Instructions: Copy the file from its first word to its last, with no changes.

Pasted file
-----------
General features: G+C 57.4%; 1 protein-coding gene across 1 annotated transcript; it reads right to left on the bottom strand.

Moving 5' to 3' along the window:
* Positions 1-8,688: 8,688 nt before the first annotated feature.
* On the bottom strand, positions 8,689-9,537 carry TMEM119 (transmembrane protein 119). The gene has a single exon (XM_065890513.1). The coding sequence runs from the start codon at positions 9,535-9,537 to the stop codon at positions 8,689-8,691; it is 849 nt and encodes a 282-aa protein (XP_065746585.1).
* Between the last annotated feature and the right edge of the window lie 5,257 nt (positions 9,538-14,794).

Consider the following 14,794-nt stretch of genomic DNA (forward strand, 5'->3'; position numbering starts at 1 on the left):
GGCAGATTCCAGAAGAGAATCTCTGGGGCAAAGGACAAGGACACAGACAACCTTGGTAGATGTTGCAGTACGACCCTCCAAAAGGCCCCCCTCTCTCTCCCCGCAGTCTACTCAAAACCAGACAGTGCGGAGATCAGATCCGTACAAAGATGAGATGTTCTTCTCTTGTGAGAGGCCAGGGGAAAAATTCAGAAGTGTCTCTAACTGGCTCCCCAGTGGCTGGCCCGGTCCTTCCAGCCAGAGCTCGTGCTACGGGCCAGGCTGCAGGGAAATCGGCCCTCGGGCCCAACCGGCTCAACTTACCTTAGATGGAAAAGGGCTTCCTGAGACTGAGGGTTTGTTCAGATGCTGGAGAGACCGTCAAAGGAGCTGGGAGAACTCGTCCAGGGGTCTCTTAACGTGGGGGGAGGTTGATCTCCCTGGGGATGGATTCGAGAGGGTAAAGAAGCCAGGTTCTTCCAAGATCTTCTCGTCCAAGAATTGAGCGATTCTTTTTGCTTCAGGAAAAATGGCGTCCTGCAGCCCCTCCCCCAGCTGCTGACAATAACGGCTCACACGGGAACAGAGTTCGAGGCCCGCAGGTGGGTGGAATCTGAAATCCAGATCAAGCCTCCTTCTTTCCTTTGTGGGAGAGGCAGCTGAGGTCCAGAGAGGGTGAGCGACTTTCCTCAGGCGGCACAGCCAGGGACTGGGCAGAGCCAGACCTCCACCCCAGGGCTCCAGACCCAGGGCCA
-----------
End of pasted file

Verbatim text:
General features: G+C 57.4%; 1 protein-coding gene across 1 annotated transcript; it reads right to left on the bottom strand.

Moving 5' to 3' along the window:
* Positions 1-8,688: 8,688 nt before the first annotated feature.
* On the bottom strand, positions 8,689-9,537 carry TMEM119 (transmembrane protein 119). The gene has a single exon (XM_065890513.1). The coding sequence runs from the start codon at positions 9,535-9,537 to the stop codon at positions 8,689-8,691; it is 849 nt and encodes a 282-aa protein (XP_065746585.1).
* Between the last annotated feature and the right edge of the window lie 5,257 nt (positions 9,538-14,794).

Consider the following 14,794-nt stretch of genomic DNA (forward strand, 5'->3'; position numbering starts at 1 on the left):
GGCAGATTCCAGAAGAGAATCTCTGGGGCAAAGGACAAGGACACAGACAACCTTGGTAGATGTTGCAGTACGACCCTCCAAAAGGCCCCCCTCTCTCTCCCCGCAGTCTACTCAAAACCAGACAGTGCGGAGATCAGATCCGTACAAAGATGAGATGTTCTTCTCTTGTGAGAGGCCAGGGGAAAAATTCAGAAGTGTCTCTAACTGGCTCCCCAGTGGCTGGCCCGGTCCTTCCAGCCAGAGCTCGTGCTACGGGCCAGGCTGCAGGGAAATCGGCCCTCGGGCCCAACCGGCTCAACTTACCTTAGATGGAAAAGGGCTTCCTGAGACTGAGGGTTTGTTCAGATGCTGGAGAGACCGTCAAAGGAGCTGGGAGAACTCGTCCAGGGGTCTCTTAACGTGGGGGGAGGTTGATCTCCCTGGGGATGGATTCGAGAGGGTAAAGAAGCCAGGTTCTTCCAAGATCTTCTCGTCCAAGAATTGAGCGATTCTTTTTGCTTCAGGAAAAATGGCGTCCTGCAGCCCCTCCCCCAGCTGCTGACAATAACGGCTCACACGGGAACAGAGTTCGAGGCCCGCAGGTGGGTGGAATCTGAAATCCAGATCAAGCCTCCTTCTTTCCTTTGTGGGAGAGGCAGCTGAGGTCCAGAGAGGGTGAGCGACTTTCCTCAGGCGGCACAGCCAGGGACTGGGCAGAGCCAGACCTCCACCCCAGGGCTCCAGACCCAGGGCCA